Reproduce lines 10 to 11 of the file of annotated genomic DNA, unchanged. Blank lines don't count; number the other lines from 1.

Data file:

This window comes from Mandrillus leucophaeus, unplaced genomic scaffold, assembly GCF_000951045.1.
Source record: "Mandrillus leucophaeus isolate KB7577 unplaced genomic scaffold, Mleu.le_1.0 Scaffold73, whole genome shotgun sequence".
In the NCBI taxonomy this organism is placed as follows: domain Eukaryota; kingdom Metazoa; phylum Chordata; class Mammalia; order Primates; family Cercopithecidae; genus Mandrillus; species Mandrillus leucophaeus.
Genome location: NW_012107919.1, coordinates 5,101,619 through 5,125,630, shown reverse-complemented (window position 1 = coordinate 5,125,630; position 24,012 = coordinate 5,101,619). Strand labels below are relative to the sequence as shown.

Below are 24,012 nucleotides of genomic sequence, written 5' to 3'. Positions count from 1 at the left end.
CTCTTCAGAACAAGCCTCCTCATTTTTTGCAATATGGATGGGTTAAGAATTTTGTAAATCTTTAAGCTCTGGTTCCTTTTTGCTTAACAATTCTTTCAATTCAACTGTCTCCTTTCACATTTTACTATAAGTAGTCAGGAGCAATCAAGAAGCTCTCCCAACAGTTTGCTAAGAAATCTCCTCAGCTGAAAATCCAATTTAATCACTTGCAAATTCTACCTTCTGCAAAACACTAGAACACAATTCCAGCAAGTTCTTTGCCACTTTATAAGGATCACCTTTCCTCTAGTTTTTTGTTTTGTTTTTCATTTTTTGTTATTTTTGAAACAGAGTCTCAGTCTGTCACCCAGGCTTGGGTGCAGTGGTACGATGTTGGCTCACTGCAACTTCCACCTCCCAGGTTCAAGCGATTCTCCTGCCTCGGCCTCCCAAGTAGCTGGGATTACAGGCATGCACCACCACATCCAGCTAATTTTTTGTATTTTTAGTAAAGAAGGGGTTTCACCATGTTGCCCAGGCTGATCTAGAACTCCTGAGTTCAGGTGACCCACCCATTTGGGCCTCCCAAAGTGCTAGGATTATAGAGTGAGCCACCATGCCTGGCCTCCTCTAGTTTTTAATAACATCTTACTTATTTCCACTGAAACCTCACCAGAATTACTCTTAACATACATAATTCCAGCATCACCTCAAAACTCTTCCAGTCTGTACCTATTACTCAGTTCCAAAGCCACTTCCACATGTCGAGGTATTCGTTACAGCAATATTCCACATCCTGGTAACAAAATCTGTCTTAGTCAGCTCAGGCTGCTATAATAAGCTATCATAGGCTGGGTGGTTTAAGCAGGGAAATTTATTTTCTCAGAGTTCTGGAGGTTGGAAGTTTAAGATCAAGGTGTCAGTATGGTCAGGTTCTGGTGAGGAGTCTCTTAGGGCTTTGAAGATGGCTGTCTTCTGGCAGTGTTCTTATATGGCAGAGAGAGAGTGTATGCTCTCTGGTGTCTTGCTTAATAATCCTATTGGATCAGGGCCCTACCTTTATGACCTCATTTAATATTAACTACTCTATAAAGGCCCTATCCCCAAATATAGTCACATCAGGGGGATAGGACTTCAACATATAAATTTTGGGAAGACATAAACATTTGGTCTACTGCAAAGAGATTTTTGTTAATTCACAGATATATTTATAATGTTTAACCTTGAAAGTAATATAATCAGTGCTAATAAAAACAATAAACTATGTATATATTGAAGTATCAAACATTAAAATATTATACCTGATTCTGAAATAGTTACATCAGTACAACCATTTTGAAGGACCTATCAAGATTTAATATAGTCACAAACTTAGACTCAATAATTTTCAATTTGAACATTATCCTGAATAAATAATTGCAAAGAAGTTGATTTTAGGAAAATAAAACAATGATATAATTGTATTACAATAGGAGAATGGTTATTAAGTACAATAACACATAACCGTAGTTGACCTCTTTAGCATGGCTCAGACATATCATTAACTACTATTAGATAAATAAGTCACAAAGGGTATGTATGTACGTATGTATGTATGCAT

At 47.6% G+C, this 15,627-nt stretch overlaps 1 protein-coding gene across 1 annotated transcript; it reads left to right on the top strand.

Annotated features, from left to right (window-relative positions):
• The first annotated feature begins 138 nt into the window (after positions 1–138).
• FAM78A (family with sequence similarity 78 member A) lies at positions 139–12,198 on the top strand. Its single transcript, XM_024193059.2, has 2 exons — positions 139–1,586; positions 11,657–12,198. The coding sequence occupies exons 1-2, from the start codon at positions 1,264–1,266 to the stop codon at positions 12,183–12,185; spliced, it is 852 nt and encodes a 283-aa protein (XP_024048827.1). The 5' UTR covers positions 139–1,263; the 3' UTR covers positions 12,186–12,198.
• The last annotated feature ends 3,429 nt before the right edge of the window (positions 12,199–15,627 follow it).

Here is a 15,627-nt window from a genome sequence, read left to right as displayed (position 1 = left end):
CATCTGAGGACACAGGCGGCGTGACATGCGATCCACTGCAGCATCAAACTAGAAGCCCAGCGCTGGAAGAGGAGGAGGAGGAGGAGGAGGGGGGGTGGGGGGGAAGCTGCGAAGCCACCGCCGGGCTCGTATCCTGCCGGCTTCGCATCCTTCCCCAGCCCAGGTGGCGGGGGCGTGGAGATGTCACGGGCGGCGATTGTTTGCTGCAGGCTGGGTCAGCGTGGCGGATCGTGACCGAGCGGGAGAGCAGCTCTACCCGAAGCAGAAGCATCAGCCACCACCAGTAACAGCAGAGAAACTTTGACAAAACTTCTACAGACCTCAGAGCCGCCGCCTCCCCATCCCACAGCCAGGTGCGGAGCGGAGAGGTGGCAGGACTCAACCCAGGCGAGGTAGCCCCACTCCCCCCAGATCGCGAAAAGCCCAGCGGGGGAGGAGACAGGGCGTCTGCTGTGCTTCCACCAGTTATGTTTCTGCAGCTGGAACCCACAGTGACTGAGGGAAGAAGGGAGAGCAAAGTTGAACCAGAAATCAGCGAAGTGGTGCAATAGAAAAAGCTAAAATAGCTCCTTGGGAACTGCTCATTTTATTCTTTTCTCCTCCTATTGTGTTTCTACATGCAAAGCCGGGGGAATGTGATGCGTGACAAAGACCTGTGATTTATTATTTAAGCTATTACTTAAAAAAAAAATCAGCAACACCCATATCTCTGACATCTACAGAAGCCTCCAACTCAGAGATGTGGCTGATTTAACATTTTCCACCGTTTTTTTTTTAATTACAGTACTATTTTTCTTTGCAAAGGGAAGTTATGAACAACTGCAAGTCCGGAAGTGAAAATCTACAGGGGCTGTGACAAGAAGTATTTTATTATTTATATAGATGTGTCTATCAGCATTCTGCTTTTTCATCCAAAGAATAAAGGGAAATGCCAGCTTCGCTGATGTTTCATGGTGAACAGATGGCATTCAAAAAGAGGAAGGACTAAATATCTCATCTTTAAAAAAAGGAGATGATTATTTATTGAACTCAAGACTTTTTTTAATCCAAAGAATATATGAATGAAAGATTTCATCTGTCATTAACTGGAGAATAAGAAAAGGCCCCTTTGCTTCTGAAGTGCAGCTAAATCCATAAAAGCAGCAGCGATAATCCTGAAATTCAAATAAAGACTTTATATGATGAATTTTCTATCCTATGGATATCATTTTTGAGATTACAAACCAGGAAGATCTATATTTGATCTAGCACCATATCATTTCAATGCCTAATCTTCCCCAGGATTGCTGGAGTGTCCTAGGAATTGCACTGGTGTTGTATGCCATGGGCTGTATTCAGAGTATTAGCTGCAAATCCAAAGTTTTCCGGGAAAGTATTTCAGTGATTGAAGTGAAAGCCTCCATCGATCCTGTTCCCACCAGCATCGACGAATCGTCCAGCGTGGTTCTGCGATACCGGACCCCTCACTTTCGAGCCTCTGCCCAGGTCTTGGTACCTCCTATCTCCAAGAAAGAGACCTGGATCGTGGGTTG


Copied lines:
• FAM78A (family with sequence similarity 78 member A) lies at positions 139–12,198 on the top strand. Its single transcript, XM_024193059.2, has 2 exons — positions 139–1,586; positions 11,657–12,198. The coding sequence occupies exons 1-2, from the start codon at positions 1,264–1,266 to the stop codon at positions 12,183–12,185; spliced, it is 852 nt and encodes a 283-aa protein (XP_024048827.1). The 5' UTR covers positions 139–1,263; the 3' UTR covers positions 12,186–12,198.
• The last annotated feature ends 3,429 nt before the right edge of the window (positions 12,199–15,627 follow it).